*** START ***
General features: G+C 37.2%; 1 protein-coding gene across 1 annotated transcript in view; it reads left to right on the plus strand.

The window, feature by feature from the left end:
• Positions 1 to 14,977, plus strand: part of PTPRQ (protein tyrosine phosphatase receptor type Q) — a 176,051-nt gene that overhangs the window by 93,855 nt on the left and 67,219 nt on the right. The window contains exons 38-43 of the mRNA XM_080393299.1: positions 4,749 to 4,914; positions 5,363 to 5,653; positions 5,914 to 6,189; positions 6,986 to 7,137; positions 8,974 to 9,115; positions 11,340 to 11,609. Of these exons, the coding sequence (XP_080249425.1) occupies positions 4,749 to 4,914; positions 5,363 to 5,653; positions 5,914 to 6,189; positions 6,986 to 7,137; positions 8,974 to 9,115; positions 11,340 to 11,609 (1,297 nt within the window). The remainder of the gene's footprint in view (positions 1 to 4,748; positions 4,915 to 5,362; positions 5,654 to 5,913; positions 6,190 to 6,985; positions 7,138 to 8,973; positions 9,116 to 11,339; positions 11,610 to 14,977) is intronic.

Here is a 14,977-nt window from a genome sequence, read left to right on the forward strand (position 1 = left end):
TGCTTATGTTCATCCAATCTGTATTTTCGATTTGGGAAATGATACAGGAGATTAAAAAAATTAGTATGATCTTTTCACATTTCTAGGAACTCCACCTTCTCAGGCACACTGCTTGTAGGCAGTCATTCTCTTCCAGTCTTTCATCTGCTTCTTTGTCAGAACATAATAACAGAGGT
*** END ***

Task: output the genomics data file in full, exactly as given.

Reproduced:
General features: G+C 37.2%; 1 protein-coding gene across 1 annotated transcript in view; it reads left to right on the plus strand.

The window, feature by feature from the left end:
• Positions 1 to 14,977, plus strand: part of PTPRQ (protein tyrosine phosphatase receptor type Q) — a 176,051-nt gene that overhangs the window by 93,855 nt on the left and 67,219 nt on the right. The window contains exons 38-43 of the mRNA XM_080393299.1: positions 4,749 to 4,914; positions 5,363 to 5,653; positions 5,914 to 6,189; positions 6,986 to 7,137; positions 8,974 to 9,115; positions 11,340 to 11,609. Of these exons, the coding sequence (XP_080249425.1) occupies positions 4,749 to 4,914; positions 5,363 to 5,653; positions 5,914 to 6,189; positions 6,986 to 7,137; positions 8,974 to 9,115; positions 11,340 to 11,609 (1,297 nt within the window). The remainder of the gene's footprint in view (positions 1 to 4,748; positions 4,915 to 5,362; positions 5,654 to 5,913; positions 6,190 to 6,985; positions 7,138 to 8,973; positions 9,116 to 11,339; positions 11,610 to 14,977) is intronic.

Here is a 14,977-nt window from a genome sequence, read left to right on the forward strand (position 1 = left end):
TGCTTATGTTCATCCAATCTGTATTTTCGATTTGGGAAATGATACAGGAGATTAAAAAAATTAGTATGATCTTTTCACATTTCTAGGAACTCCACCTTCTCAGGCACACTGCTTGTAGGCAGTCATTCTCTTCCAGTCTTTCATCTGCTTCTTTGTCAGAACATAATAACAGAGGT